I think it helps to look at two different commentaries on this verse. First we'll reproduce the Greek, and then the commentaries on the Greek.
εἶπεν δὲ αὐτῷ ὁ θεός Ἄφρων, ταύτῃ τῇ νυκτὶ τὴν ψυχήν σου αἰτοῦσιν ἀπὸ σοῦ· ἃ δὲ ἡτοίμασας, τίνι ἔσται;
Westcott and Hort 1881
The first commentator is A.T. Robertson.
Thou foolish one (aprwn). Fool, for lack of sense (a privative and prhn, sense) as in Luke 11:40 ; 2 Corinthians 11:19 . Old word, used by Socrates in Xenophon. Nominative form as vocative. Is thy soul required of thee (thn psuchn sou aitousin apo sou). Plural active present, not passive: "They are demanding thy soul from thee." The impersonal plural (aitousin) is common enough ( Luke 6:38 ; Luke 12:11 ; Luke 16:9 ; Luke 23:31 ). The rabbis used "they" to avoid saying "God."
Robertson's Word Pictures of the New Testament
The second is Henry Alford.
αἰτοῦσιν, not strictly impersonal; there are those whose business it is, even the angels, the ministers of the divine purposes: see ch. Luke 6:38 and note. The merely impersonal sense may be defended: cf. Luke 12:48 : but this saying seems so solemn, as to require something more.
Henry Alford's Commentaries on Luke 12
The two commentators agree that the verb αἰτοῦσιν could be a case of the impersonal third person plural. Robertson gives a good description of this idiom. He notes that it has at least a few other occurrences in Luke. He claims that it allows the author to avoid having to say "God", in the same way that the passive would, but keeping the active voice.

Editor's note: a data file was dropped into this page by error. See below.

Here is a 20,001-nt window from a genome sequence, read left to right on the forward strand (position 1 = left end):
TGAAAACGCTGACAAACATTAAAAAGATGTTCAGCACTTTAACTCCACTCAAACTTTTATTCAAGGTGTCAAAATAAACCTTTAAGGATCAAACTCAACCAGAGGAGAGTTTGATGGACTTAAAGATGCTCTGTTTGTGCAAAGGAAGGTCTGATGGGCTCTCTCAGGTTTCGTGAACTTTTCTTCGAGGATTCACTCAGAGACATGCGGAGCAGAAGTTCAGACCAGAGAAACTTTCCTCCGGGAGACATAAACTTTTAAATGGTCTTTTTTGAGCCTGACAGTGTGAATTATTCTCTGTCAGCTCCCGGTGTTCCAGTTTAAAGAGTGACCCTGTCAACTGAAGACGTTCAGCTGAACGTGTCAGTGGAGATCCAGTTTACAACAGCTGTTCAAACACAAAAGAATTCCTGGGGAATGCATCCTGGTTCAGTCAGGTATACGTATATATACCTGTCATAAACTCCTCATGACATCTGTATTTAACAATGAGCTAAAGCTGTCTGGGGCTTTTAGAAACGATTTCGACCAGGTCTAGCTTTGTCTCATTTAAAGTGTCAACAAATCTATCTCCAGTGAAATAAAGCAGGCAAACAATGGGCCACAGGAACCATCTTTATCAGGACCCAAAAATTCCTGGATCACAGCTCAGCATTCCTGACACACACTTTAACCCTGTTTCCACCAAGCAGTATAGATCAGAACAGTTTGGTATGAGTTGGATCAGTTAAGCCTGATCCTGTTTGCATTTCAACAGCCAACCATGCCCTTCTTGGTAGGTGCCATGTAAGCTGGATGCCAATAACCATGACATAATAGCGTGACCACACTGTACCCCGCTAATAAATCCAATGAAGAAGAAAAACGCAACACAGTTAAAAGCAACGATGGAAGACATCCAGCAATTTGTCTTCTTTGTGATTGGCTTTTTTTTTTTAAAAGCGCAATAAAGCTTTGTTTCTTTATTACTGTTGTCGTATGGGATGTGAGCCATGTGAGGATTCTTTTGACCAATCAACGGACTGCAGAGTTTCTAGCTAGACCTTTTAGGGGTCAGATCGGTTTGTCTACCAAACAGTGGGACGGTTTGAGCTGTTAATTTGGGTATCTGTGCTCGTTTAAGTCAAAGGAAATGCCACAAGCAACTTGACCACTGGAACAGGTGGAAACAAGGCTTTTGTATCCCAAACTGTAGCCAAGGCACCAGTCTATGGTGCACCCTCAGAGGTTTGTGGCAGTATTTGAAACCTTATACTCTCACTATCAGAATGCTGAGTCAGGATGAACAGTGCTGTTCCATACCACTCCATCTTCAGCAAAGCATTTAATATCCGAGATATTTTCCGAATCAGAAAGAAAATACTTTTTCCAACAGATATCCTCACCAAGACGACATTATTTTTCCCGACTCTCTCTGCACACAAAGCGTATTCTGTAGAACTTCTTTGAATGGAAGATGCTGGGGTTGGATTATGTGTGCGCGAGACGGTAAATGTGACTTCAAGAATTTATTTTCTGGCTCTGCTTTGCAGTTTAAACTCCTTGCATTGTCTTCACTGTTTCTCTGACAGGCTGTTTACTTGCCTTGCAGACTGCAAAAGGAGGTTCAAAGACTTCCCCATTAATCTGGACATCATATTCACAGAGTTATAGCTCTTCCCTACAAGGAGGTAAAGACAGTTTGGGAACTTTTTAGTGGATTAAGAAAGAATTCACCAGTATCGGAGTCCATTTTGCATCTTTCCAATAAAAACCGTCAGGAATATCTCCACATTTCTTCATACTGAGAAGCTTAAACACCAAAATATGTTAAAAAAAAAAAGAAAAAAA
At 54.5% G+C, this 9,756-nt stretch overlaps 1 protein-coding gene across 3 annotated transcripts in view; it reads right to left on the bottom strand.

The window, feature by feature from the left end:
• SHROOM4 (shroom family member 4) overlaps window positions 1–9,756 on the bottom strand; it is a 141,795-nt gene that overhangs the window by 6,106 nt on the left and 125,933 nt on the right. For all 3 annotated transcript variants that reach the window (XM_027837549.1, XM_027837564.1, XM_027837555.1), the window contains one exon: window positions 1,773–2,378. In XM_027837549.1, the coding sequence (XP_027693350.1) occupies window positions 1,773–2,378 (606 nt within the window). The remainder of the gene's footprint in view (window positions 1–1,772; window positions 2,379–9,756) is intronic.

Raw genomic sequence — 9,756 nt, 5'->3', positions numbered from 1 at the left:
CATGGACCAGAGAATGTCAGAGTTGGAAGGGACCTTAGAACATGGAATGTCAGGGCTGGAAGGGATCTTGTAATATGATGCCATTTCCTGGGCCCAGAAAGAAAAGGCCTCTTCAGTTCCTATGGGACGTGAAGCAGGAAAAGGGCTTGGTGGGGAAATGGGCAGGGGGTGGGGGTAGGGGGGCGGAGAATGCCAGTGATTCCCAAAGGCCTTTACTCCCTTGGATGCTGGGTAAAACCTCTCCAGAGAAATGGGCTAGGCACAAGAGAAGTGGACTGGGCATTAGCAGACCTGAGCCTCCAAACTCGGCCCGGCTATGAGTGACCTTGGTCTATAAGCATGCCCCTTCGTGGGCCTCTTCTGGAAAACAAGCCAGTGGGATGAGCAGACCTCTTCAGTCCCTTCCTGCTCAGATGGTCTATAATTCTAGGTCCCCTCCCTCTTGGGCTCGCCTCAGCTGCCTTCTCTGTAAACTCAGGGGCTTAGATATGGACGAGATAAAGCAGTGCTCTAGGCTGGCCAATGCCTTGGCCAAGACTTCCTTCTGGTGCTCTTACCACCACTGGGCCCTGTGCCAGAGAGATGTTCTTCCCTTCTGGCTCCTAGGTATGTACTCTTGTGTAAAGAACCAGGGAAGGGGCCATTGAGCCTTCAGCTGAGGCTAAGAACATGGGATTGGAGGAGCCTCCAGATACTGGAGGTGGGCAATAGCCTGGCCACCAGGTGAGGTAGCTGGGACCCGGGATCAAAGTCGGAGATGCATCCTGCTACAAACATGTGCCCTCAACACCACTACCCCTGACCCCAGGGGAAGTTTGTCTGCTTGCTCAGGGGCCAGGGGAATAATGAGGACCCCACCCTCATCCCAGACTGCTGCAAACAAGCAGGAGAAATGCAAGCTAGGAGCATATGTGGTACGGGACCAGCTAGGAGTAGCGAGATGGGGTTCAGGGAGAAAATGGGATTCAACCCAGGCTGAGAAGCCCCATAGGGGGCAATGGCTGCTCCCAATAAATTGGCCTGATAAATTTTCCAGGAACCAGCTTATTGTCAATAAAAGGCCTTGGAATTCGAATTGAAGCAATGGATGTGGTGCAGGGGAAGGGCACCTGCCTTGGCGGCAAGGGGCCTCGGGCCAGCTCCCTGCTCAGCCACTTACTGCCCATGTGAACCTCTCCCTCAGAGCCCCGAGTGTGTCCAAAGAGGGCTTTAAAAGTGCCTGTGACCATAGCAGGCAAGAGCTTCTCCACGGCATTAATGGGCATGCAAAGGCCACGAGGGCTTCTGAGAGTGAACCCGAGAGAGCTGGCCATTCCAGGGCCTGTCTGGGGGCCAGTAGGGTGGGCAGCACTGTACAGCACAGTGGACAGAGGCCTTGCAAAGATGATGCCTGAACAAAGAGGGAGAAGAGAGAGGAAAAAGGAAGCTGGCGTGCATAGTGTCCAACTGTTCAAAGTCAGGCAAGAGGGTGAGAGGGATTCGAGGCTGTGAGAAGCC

This is one possible answer. That the Greek verb αἰτοῦσιν is impersonal, and thus the Vulgate's choice of repetunt is a way of copying the idiom into Latin. But Alford allows that it could be otherwise, explaining that it could possibly refer to angels. For this reason, I hesitate to say definitively whether repetunt is impersonal. I think it's a matter of interpretation.
It's also worth mentioning how the Douay-Rheims bible, an early and more literal translation of the Vulgate, keeps the third person and the active voice.
And I will say to my soul: Soul, thou hast much goods laid up for many years take thy rest; eat, drink, make good cheer.
But God said to him: Thou fool, this night do they require thy soul of thee: and whose shall those things be which thou hast provided?
Luke 12:19-20 Douay-Rheims